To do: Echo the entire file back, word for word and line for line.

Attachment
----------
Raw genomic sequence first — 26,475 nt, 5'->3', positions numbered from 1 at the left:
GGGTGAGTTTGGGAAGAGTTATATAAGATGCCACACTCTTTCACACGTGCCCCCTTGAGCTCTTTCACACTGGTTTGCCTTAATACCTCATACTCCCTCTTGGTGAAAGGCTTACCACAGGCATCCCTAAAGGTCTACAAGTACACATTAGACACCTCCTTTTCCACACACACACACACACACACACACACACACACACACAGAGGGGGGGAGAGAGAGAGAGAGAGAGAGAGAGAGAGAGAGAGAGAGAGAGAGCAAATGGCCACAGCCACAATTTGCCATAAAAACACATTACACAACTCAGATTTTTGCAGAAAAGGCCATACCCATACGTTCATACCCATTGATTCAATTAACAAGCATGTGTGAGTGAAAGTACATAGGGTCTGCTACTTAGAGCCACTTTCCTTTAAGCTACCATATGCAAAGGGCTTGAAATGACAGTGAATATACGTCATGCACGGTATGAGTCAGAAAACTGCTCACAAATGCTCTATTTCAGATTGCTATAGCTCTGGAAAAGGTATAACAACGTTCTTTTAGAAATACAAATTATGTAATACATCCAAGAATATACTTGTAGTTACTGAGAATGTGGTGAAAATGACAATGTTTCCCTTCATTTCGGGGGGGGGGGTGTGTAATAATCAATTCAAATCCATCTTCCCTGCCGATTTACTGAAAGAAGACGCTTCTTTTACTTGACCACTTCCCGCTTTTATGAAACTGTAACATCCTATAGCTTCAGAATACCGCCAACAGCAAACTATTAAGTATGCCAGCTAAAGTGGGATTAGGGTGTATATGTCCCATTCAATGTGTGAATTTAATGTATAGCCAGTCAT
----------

Raw genomic sequence first — 26,475 nt, 5'->3', positions numbered from 1 at the left:
GGGTGAGTTTGGGAAGAGTTATATAAGATGCCACACTCTTTCACACGTGCCCCCTTGAGCTCTTTCACACTGGTTTGCCTTAATACCTCATACTCCCTCTTGGTGAAAGGCTTACCACAGGCATCCCTAAAGGTCTACAAGTACACATTAGACACCTCCTTTTCCACACACACACACACACACACACACACACACACACACAGAGGGGGGGAGAGAGAGAGAGAGAGAGAGAGAGAGAGAGAGAGAGAGAGAGAGCAAATGGCCACAGCCACAATTTGCCATAAAAACACATTACACAACTCAGATTTTTGCAGAAAAGGCCATACCCATACGTTCATACCCATTGATTCAATTAACAAGCATGTGTGAGTGAAAGTACATAGGGTCTGCTACTTAGAGCCACTTTCCTTTAAGCTACCATATGCAAAGGGCTTGAAATGACAGTGAATATACGTCATGCACGGTATGAGTCAGAAAACTGCTCACAAATGCTCTATTTCAGATTGCTATAGCTCTGGAAAAGGTATAACAACGTTCTTTTAGAAATACAAATTATGTAATACATCCAAGAATATACTTGTAGTTACTGAGAATGTGGTGAAAATGACAATGTTTCCCTTCATTTCGGGGGGGGGGGTGTGTAATAATCAATTCAAATCCATCTTCCCTGCCGATTTACTGAAAGAAGACGCTTCTTTTACTTGACCACTTCCCGCTTTTATGAAACTGTAACATCCTATAGCTTCAGAATACCGCCAACAGCAAACTATTAAGTATGCCAGCTAAAGTGGGATTAGGGTGTATATGTCCCATTCAATGTGTGAATTTAATGTATAGCCAGTCAT